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e-CFR data is current as of September 18, 2020

Title 49Subtitle BChapter ISubchapter DPart 192Subpart L → §192.632


Title 49: Transportation
PART 192—TRANSPORTATION OF NATURAL AND OTHER GAS BY PIPELINE: MINIMUM FEDERAL SAFETY STANDARDS
Subpart L—Operations


§192.632   Engineering Critical Assessment for Maximum Allowable Operating Pressure Reconfirmation: Onshore steel transmission pipelines.

When an operator conducts an MAOP reconfirmation in accordance with §192.624(c)(3) “Method 3” using an ECA to establish the material strength and MAOP of the pipeline segment, the ECA must comply with the requirements of this section. The ECA must assess: Threats; loadings and operational circumstances relevant to those threats, including along the pipeline right-of way; outcomes of the threat assessment; relevant mechanical and fracture properties; in-service degradation or failure processes; and initial and final defect size relevance. The ECA must quantify the interacting effects of threats on any defect in the pipeline.

(a) ECA Analysis. (1) The material properties required to perform an ECA analysis in accordance with this paragraph are as follows: Diameter, wall thickness, seam type, grade (minimum yield strength and ultimate tensile strength), and Charpy v-notch toughness values based upon the lowest operational temperatures, if applicable. If any material properties required to perform an ECA for any pipeline segment in accordance with this paragraph are not documented in traceable, verifiable and complete records, an operator must use conservative assumptions and include the pipeline segment in its program to verify the undocumented information in accordance with §192.607. The ECA must integrate, analyze, and account for the material properties, the results of all tests, direct examinations, destructive tests, and assessments performed in accordance with this section, along with other pertinent information related to pipeline integrity, including close interval surveys, coating surveys, interference surveys required by subpart I of this part, cause analyses of prior incidents, prior pressure test leaks and failures, other leaks, pipe inspections, and prior integrity assessments, including those required by §§192.617, 192.710, and subpart O of this part.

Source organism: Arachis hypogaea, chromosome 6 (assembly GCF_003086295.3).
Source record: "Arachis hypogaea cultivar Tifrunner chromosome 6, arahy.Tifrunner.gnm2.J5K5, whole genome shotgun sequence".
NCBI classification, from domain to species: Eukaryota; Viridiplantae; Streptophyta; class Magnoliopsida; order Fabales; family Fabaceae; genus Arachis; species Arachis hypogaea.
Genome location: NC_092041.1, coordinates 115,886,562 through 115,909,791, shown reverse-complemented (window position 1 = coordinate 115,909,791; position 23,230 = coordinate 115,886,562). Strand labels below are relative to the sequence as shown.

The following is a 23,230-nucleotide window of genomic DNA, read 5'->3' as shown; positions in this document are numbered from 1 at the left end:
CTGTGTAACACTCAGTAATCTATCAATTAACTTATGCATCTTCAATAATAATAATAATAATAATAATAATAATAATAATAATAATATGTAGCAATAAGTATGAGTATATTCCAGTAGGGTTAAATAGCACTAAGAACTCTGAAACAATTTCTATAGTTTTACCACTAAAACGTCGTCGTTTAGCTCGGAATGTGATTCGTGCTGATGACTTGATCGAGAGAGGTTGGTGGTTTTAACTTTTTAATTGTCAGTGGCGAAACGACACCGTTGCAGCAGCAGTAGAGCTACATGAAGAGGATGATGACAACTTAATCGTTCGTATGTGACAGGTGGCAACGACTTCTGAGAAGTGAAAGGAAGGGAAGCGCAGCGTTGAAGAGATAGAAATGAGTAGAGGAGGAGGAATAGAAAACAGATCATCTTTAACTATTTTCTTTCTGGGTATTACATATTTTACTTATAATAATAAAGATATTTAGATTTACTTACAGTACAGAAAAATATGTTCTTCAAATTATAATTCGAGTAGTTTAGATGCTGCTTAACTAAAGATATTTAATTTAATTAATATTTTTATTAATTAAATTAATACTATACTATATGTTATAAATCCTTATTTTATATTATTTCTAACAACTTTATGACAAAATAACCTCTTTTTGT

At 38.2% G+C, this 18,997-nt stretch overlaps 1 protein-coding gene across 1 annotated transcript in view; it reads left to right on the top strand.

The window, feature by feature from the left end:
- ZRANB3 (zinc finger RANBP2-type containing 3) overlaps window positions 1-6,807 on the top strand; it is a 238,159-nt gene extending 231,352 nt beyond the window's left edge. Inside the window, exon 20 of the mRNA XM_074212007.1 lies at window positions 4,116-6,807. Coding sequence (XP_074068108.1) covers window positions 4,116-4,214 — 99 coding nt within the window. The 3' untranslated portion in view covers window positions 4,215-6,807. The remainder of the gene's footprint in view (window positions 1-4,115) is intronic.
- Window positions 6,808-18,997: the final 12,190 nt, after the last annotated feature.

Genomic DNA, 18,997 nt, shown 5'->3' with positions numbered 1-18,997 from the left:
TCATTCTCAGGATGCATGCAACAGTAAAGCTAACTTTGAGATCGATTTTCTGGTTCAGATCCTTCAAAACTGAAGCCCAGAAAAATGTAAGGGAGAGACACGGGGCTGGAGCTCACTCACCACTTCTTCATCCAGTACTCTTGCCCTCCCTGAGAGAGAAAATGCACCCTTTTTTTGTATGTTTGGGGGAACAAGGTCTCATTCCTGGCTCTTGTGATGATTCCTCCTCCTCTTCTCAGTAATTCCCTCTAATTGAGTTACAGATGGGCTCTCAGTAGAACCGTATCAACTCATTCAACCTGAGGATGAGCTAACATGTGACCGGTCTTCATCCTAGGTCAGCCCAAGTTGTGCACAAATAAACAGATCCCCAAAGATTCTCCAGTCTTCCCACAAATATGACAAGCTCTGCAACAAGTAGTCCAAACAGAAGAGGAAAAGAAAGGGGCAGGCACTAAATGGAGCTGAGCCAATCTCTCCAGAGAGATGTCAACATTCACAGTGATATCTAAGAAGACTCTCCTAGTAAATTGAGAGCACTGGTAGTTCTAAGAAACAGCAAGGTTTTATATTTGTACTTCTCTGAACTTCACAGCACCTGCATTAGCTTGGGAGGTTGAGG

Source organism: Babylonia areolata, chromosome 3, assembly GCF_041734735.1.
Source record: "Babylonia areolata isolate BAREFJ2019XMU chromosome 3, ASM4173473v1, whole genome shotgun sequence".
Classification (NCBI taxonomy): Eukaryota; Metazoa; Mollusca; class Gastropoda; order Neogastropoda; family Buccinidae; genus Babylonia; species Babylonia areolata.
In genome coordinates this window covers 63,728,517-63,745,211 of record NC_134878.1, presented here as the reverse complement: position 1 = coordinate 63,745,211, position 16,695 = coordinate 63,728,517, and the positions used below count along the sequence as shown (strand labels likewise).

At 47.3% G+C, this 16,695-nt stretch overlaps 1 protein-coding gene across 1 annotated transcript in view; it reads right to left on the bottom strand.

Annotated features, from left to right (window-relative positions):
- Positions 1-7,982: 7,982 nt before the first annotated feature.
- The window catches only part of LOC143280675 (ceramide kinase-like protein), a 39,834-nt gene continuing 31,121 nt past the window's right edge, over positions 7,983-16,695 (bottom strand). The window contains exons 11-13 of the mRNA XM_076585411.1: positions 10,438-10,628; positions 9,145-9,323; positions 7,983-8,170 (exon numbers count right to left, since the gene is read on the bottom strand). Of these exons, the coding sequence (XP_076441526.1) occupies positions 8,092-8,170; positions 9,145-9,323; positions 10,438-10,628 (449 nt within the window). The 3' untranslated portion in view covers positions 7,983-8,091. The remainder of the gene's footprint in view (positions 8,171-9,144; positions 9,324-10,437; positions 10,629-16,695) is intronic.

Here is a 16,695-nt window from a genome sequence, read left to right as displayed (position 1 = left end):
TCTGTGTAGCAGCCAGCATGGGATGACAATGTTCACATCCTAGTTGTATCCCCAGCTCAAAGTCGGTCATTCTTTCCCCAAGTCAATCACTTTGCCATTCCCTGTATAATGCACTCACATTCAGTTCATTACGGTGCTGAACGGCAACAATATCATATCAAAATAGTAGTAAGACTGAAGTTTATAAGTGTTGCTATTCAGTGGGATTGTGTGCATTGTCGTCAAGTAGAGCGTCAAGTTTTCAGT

(2) The ECA must analyze and determine the predicted failure pressure for the defect being assessed using procedures that implement the appropriate failure criteria and justification as follows:

(i) The ECA must analyze any cracks or crack-like defects remaining in the pipe, or that could remain in the pipe, to determine the predicted failure pressure of each defect in accordance with §192.712.

(ii) The ECA must analyze any metal loss defects not associated with a dent, including corrosion, gouges, scrapes or other metal loss defects that could remain in the pipe, to determine the predicted failure pressure. ASME/ANSI B31G (incorporated by reference, see §192.7) or R-STRENG (incorporated by reference, see §192.7) must be used for corrosion defects. Both procedures and their analysis apply to corroded regions that do not penetrate the pipe wall over 80 percent of the wall thickness and are subject to the limitations prescribed in the equations' procedures. The ECA must use conservative assumptions for metal loss dimensions (length, width, and depth).

(iii) When determining the predicted failure pressure for gouges, scrapes, selective seam weld corrosion, crack-related defects, or any defect within a dent, appropriate failure criteria and justification of the criteria must be used and documented.

(iv) If SMYS or actual material yield and ultimate tensile strength is not known or not documented by traceable, verifiable, and complete records, then the operator must assume 30,000 p.s.i. or determine the material properties using §192.607.

(3) The ECA must analyze the interaction of defects to conservatively determine the most limiting predicted failure pressure. Examples include, but are not limited to, cracks in or near locations with corrosion metal loss, dents with gouges or other metal loss, or cracks in or near dents or other deformation damage. The ECA must document all evaluations and any assumptions used in the ECA process.

(4) The MAOP must be established at the lowest predicted failure pressure for any known or postulated defect, or interacting defects, remaining in the pipe divided by the greater of 1.25 or the applicable factor listed in §192.619(a)(2)(ii).

(b) Assessment to determine defects remaining in the pipe. An operator must utilize previous pressure tests or develop and implement an assessment program to determine the size of defects remaining in the pipe to be analyzed in accordance with paragraph (a) of this section.